United States District Court, S.D. Ohio, Eastern Division
D. Morrison Judge.
OPINION AND ORDER
KIMBERLY A. JOLSON UNITED STATES MAGISTRATE JUDGE.
matter is before the Court on Defendants XPO Logistics,
Inc.'s and XPO Global Forwarding, Inc.'s
(collectively, “XPO”) Motion for a Rule 502(D)
Order. (Doc. 232). The Motion is GRANTED in part and
DENIED in part.
February 2019, Defendant XPO requested that the parties agree
to a Rule 502(d) order. (Doc. 221 at 8). Over the past
several months, the parties “have met and conferred
extensively about the potential entry of” such an order
but have been unable to agree on all terms. (Id.).
On June 27, 2019, the Court held a status conference with the
parties to discuss the status of, among other things, this
dispute. (Doc. 230 at 1). The Court directed the parties
“to continue to meet and confer concerning agreed
language for a 502(d) Claw Back Order.” (Id.
at 2). The conferral process was unsuccessful, Defendant XPO
filed the instant Motion on July 8, 2019, and briefing on the
Motion is now complete.
the conferral process, the parties agreed to the entry of at
least some form of a Rule 502(d) order. (See Doc.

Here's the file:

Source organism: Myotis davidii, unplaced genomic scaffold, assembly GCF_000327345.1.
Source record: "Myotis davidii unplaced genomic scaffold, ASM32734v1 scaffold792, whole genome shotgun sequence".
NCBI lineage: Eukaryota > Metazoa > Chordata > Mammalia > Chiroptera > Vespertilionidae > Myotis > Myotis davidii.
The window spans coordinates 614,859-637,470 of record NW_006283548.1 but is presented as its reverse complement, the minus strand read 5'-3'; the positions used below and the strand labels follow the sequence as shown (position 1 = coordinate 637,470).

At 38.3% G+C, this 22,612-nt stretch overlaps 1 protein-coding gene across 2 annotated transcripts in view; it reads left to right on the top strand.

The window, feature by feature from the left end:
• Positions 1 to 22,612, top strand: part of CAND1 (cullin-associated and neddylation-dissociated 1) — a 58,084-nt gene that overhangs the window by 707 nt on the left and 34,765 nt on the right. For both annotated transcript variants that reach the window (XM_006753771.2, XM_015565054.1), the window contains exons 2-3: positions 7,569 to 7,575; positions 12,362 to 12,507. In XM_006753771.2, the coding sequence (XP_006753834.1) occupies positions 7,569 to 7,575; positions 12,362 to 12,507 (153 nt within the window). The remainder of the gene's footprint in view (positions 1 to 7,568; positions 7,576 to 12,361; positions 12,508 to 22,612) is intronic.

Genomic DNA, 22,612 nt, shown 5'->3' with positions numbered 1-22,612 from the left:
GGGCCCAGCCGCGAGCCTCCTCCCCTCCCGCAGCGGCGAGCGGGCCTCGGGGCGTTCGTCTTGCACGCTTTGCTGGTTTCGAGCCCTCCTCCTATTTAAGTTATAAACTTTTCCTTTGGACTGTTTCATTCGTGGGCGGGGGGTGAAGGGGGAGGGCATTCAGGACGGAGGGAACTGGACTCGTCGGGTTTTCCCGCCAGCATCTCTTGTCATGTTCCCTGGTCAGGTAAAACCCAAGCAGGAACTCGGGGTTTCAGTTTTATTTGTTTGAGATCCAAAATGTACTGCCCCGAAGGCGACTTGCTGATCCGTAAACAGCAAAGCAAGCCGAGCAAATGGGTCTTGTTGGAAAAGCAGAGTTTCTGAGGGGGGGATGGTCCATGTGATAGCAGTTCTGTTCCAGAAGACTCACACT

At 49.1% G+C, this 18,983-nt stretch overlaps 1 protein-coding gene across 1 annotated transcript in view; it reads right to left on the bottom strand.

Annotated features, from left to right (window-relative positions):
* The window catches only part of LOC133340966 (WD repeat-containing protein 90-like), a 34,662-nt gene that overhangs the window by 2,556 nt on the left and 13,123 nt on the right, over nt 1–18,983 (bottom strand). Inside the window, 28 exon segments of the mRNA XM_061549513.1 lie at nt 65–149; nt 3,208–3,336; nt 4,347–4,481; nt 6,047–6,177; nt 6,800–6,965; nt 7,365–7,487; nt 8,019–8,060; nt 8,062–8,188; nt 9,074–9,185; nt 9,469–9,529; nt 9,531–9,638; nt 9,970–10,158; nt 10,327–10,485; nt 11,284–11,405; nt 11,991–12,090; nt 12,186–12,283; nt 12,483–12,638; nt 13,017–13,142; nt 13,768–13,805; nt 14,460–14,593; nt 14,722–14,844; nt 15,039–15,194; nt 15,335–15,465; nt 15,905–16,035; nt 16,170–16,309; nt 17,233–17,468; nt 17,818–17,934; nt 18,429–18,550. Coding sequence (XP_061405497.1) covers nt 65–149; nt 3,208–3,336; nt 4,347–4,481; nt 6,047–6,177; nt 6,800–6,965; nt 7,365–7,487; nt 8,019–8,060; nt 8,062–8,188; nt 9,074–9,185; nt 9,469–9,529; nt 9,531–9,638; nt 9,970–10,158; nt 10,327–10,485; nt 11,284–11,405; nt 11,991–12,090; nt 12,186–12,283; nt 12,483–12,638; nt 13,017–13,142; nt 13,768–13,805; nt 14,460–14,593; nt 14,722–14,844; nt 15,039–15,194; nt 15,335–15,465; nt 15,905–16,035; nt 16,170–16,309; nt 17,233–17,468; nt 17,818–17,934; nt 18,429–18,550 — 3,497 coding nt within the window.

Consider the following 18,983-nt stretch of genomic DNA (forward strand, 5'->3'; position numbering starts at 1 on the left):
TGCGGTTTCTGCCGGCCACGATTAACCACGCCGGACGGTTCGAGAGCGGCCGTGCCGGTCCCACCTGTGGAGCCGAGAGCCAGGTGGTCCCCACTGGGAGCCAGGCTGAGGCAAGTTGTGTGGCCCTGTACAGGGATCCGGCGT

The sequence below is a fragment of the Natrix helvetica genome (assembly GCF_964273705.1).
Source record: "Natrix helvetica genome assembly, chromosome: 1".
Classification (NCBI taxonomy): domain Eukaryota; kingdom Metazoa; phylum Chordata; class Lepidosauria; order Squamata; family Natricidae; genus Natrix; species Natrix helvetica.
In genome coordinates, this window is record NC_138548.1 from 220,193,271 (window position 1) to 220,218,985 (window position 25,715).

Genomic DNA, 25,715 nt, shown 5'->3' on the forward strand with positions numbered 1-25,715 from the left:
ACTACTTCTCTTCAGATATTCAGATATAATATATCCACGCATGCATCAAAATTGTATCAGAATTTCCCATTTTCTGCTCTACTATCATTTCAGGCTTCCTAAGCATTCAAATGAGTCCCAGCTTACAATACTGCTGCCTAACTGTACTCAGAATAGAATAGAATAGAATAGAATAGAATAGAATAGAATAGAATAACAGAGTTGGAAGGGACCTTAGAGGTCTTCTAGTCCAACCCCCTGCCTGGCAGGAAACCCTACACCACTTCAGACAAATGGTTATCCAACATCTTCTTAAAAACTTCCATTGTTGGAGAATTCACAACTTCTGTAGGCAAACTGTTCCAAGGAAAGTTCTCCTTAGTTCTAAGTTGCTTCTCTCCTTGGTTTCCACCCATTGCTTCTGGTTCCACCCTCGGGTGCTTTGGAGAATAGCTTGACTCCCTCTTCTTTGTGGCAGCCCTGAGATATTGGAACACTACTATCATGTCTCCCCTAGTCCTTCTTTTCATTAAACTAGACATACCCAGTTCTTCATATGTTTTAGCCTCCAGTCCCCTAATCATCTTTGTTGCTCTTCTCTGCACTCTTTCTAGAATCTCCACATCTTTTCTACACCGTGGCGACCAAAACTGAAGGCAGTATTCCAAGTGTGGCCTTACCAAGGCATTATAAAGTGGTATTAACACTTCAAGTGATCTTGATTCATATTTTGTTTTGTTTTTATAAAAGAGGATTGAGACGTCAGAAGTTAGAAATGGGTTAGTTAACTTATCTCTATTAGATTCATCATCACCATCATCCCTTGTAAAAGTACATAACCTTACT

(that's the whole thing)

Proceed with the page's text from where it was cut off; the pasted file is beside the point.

243 at 12 (email from counsel for Plaintiff to Defendant
XPO's counsel, stating “[a]s a compromise, we are
willing to agree to the terms set forth in the attached Model
502(d) Order.”)). Although Plaintiff now hints that it
opposes any iteration of a clawback agreement (Doc. 243 at 16
(“XPO's Motion should be denied in its
entirety” because “XPO does not even attempt to
show good cause” to support entering a Rule 502
order)), the parties' communications show that the true
dispute is about what terms should be included in such an
agreement. Specifically, three key sticking points remain:
(1) whether the Rule 502(d) order should have retroactive
application; (2) whether the Rule 502(d) order should apply
to documents that were inadvertently, rather than
intentionally, produced; and (3) whether the Rule 502(d)
order should contain a deadline for identifying privileged
documents to be clawed back. The Court addresses each of
these issues in turn.
502 applies “to disclosure of a communication or
information covered by the attorney-client privilege or
work-product protection.” Fed.R.Evid. 502. The Rule
states, in relevant part, that:
(a) Disclosure Made in a Federal Proceeding or to a
Federal Office or Agency; Scope of a Waiver. When
the disclosure is made in a federal proceeding or to a
federal office or agency and waives the attorney-client
privilege or work-product protection, the waiver extends to
an undisclosed communication or information in a federal or
state proceeding only if:
(1) the waiver is intentional;
(2) the disclosed and undisclosed
communications or information concern the same subject
(3) they ought in fairness to be considered
(b) Inadvertent Disclosure. When made in a
federal proceeding or to a federal office or agency, the
disclosure does not operate as a waiver in a federal ...